These seed pods aren't part of their natural diet nor are wallabies found to be eating them elsewhere but the wallabies and kangaroos feast on them here. Ranger Sam gives a short talk - people can't feed or touch the animals as they are truly wild. And don't approach the wallabies or kangaroos.
As if on cue, a large Grey Eastern kangaroo called Bridget suddenly bounds over to us. She is 16 years old and she is blind in one eye but she is gentle and comfortably stands right next to us. She is more comfortable with human contact because she was hand raised after her mother died. There is also another Grey Eastern kangaroo, 15 year old Emmy Lou. She contentedly stays alongside Ivy and I for a long time. The downpour comes, the wind falling diagonally chasing us to hide under the enormous Hoop Pines.
On our way back to Mackay for our flight home we stop by The Old Station Teahouse in Ball Bay. Michele Shea and her family had the former train station transported to its current location and is given a new lease on life in a tropical rainforest setting. "There's a green tree snake," she says pointing at the tree that Ivy has just walked past. Ivy is delighted to see one in the wild.
Everything is home made here and today they're serving us breakfast (although they're not usually open for that). It's a delicious breakfast of avocado, mushrooms, bacon, thin toast, eggs and baby spinach. We play with their husky Daisy.
And then it's our last stop in Mackay at TurbARlance at the Ibis hotel for lunch before our flights home. Now in most cities airport hotels aren't usually dining destinations but Mackay is pretty quirky and the restaurant apparently has quite a following among Mackay locals who will actually purposely go there for a meal even if they aren't flying.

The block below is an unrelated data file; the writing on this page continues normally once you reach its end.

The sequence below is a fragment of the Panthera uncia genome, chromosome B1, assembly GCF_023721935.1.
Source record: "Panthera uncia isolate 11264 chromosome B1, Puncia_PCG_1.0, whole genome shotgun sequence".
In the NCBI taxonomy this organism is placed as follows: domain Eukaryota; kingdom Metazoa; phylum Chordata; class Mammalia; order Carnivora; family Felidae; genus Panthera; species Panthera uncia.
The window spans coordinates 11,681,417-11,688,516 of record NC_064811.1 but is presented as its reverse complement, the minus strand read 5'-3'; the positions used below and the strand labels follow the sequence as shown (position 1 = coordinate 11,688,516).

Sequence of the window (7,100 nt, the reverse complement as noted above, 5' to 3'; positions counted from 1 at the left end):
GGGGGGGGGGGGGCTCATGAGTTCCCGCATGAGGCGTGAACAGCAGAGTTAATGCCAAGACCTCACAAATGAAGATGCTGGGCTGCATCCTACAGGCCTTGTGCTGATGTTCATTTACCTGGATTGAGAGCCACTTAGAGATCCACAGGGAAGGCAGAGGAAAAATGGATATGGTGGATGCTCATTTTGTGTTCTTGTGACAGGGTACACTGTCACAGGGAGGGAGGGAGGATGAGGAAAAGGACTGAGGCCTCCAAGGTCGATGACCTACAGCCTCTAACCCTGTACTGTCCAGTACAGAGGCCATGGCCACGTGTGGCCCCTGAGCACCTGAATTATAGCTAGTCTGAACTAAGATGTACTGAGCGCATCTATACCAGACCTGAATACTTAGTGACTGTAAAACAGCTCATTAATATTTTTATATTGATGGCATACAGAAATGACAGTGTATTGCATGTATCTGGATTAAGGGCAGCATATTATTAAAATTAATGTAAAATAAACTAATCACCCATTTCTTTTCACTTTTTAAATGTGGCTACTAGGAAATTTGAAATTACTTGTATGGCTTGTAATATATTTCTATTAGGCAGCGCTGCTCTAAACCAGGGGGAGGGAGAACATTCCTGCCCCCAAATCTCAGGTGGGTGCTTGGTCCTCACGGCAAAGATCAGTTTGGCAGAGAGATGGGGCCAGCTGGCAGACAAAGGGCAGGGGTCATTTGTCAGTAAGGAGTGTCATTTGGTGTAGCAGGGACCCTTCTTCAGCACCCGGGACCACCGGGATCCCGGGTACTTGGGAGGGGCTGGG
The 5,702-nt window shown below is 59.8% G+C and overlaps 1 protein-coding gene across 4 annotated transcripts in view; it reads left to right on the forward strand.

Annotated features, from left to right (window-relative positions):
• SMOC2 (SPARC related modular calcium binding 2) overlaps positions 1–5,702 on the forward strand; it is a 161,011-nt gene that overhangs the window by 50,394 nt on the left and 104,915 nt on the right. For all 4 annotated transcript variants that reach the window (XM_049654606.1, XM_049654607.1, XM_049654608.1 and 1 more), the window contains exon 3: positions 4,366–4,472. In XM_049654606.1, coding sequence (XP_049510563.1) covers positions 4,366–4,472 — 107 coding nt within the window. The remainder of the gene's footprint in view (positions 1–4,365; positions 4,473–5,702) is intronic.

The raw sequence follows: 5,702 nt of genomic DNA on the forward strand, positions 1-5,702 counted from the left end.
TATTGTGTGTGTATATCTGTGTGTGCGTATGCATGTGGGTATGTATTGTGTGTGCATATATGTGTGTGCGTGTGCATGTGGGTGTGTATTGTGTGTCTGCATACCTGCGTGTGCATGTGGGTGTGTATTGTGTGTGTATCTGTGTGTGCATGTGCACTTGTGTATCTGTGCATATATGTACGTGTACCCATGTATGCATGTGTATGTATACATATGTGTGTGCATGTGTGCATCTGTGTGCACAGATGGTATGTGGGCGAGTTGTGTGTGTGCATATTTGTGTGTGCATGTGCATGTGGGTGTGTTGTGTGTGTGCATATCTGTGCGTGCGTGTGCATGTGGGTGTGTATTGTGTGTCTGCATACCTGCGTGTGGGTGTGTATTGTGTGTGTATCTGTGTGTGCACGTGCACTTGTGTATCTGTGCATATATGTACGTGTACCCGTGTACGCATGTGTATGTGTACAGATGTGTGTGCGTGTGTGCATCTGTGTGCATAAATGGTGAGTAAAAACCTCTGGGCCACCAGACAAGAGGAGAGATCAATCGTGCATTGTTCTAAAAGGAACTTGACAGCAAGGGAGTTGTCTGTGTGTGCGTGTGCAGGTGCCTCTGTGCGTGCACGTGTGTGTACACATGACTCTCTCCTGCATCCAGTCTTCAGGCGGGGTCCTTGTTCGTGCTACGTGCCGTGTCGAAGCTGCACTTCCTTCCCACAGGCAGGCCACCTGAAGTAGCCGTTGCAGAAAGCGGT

We start with red curry chicken Thai spring rolls that are filled with flavoursome and slightly saucy red curry chicken and come with a house made sweet chilli sauce.
Then we segue into the worker's burger. The town of Mackay is still very much a mining town and a lot of the hotel's patrons are mining workers. This burger is an homage to them and has all the classic Australian burger toppings-beetroot, beef patty, cheese, tomato, lettuce and a fantastic tomato chutney on it that ties it all together and it's a really delicious burger. And did I mention that it is served on a shovel? Yes Mackay is quirky but with its charms!
So tell me Dear Reader, which animals have you encountered in the wild? Is there an animal you'd like to see?
NQN and Ivy were guests of Mackay Tourism but all opinions remain her own.
Platypus Lodge Cafe
534 Eungella Dam Rd, Eungella QLD 4757 Wednesday to Sunday 10am–3pm Monday & Tuesday Closed Phone: (07) 4958 4785 platypuslodgerestaurant.com.au
Church Cafe Pinnacle
4343 Mackay Eungella Rd, Pinnacle QLD 4741 Sunday 9:30am–5pm, 6–10pm Monday, Thursday, Friday and Saturday 9:30am–3pm Tuesday & Wednesday closed Phone: 0490 694 972 churchcafepinnacle.com.au
The Old Station Teahouse
231 Cape Hillsborough Rd, Ball Bay QLD 4741 Open 7 days 9am–3:30pm Phone: (07) 4959 0528
ibis Mackay, Christensen Circuit, Mackay QLD 4740 Open 7 days 5am-9pm Phone: (07) 4898 0025